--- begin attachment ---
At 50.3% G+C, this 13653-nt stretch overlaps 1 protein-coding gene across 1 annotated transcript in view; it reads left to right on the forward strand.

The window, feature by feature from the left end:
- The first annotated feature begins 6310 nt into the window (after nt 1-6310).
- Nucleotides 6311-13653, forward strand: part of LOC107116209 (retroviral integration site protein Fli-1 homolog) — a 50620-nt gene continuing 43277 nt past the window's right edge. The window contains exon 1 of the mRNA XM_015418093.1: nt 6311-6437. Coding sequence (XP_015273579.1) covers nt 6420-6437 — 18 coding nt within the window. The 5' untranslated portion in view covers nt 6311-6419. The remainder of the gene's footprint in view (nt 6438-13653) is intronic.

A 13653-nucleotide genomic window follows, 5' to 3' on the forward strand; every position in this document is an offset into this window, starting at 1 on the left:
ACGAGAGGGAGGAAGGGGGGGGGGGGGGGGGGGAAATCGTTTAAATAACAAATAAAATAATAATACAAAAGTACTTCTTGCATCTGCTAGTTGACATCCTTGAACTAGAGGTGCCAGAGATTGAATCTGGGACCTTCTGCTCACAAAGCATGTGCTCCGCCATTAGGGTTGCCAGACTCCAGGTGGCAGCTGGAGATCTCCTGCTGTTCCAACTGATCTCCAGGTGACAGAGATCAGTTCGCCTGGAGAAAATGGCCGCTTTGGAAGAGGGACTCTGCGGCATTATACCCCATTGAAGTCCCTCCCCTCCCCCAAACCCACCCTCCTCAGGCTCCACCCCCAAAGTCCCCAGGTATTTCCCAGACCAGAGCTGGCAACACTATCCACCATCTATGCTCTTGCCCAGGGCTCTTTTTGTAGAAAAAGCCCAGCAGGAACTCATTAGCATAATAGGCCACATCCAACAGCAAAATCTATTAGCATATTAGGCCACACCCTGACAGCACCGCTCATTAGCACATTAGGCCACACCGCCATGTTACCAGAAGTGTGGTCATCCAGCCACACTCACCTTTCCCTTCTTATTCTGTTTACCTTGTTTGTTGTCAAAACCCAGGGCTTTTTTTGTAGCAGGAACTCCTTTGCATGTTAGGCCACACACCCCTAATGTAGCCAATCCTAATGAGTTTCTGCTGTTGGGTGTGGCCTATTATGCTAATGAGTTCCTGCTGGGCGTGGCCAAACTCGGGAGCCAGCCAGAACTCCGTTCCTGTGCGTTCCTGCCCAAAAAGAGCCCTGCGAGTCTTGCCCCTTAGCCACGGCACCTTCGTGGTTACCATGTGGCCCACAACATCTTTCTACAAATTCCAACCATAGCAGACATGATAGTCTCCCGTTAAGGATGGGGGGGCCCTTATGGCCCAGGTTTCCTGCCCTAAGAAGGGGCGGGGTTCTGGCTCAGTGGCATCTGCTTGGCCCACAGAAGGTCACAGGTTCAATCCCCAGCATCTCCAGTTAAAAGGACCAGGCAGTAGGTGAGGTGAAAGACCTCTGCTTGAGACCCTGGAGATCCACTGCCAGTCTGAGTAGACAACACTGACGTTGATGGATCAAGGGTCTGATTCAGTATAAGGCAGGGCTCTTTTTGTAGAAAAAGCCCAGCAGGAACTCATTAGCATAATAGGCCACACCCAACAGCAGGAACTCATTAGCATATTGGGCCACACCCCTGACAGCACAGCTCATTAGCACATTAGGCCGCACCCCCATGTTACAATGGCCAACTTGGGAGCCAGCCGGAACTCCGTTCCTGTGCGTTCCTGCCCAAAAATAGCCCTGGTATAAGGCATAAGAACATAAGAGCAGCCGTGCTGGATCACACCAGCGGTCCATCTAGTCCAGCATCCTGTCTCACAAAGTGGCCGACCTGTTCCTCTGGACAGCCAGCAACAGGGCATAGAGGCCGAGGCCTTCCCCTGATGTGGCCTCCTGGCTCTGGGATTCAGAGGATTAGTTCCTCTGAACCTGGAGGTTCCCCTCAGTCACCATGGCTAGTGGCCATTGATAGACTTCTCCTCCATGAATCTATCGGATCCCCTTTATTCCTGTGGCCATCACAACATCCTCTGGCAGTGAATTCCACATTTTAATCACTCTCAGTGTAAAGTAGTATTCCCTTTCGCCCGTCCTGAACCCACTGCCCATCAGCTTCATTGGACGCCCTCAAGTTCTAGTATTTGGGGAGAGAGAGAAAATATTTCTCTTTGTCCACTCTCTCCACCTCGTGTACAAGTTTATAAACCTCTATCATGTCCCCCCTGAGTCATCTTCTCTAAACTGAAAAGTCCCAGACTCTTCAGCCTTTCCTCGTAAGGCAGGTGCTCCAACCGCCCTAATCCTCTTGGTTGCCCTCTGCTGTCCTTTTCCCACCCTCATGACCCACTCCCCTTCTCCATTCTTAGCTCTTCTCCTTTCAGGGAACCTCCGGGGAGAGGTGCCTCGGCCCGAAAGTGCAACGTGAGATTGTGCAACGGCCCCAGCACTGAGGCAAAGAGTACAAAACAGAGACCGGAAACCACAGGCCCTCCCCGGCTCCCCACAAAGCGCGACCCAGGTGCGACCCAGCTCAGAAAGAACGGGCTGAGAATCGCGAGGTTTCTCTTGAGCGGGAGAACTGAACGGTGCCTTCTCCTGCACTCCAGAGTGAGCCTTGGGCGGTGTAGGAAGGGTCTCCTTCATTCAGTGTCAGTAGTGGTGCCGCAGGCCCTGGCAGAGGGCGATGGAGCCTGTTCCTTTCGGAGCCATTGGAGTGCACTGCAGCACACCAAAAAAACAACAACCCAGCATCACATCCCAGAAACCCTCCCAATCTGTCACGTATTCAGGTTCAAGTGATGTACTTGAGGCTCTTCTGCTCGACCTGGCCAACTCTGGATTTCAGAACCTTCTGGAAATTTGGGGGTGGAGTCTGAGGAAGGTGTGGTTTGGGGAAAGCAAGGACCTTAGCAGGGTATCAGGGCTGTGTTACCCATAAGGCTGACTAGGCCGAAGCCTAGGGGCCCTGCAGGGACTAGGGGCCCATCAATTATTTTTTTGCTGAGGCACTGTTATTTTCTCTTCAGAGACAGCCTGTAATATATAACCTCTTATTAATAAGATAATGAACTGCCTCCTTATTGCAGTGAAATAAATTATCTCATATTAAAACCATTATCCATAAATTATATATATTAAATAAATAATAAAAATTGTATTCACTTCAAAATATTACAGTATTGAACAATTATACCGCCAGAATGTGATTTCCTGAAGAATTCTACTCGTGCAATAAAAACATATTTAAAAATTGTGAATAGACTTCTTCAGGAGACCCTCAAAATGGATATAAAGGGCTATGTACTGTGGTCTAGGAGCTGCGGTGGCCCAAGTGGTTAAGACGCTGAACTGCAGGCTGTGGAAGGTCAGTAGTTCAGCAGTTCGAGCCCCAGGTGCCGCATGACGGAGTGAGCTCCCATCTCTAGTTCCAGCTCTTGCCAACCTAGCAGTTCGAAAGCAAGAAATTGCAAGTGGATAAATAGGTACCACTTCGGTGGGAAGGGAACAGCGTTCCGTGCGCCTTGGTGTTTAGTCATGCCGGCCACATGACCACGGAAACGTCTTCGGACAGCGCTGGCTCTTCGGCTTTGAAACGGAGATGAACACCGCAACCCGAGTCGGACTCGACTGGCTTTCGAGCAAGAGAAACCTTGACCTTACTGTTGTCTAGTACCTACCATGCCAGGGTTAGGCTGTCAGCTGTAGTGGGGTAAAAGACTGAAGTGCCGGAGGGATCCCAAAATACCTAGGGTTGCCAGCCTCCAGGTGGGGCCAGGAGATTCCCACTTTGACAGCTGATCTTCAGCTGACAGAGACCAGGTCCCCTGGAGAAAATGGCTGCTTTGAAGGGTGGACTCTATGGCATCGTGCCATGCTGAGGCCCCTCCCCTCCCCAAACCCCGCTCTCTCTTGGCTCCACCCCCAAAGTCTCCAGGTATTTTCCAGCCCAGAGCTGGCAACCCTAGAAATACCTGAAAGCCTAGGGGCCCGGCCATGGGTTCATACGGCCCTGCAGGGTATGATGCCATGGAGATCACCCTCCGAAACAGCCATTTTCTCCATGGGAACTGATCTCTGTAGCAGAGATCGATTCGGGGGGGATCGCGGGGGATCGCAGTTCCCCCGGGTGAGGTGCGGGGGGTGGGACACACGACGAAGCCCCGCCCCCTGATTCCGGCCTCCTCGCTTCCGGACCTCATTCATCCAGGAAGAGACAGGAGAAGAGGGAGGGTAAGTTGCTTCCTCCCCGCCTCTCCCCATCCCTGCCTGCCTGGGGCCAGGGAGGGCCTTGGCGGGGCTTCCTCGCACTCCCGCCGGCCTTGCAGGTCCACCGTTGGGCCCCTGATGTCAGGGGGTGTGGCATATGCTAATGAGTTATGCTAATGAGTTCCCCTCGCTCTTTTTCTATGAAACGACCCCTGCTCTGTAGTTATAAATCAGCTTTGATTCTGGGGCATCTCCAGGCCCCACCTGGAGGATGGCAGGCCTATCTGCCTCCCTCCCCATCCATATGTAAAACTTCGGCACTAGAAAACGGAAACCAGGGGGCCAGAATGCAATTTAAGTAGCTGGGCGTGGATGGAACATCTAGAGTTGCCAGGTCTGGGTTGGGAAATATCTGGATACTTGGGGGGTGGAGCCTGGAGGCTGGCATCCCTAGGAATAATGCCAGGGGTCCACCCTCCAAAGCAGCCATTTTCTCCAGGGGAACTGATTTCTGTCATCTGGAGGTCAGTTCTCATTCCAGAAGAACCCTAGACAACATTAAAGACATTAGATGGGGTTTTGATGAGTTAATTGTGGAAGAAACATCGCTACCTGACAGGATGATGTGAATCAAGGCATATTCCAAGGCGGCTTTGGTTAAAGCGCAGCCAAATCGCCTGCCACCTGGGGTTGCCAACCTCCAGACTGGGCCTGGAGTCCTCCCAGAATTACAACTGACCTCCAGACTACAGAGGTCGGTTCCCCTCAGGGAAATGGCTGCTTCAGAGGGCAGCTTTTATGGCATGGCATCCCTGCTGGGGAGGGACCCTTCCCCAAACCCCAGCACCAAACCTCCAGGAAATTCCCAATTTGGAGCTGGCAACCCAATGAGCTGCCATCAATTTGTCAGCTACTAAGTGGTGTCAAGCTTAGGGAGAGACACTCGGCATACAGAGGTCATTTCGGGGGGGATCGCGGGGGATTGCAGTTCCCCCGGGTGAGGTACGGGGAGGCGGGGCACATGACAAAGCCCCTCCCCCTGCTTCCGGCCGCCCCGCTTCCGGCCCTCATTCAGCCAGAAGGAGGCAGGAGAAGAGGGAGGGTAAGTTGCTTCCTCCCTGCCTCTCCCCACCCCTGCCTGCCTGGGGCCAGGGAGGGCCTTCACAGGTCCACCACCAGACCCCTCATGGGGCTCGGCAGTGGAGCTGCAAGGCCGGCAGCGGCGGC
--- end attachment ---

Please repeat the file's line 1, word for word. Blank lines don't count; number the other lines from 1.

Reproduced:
At 50.3% G+C, this 13653-nt stretch overlaps 1 protein-coding gene across 1 annotated transcript in view; it reads left to right on the forward strand.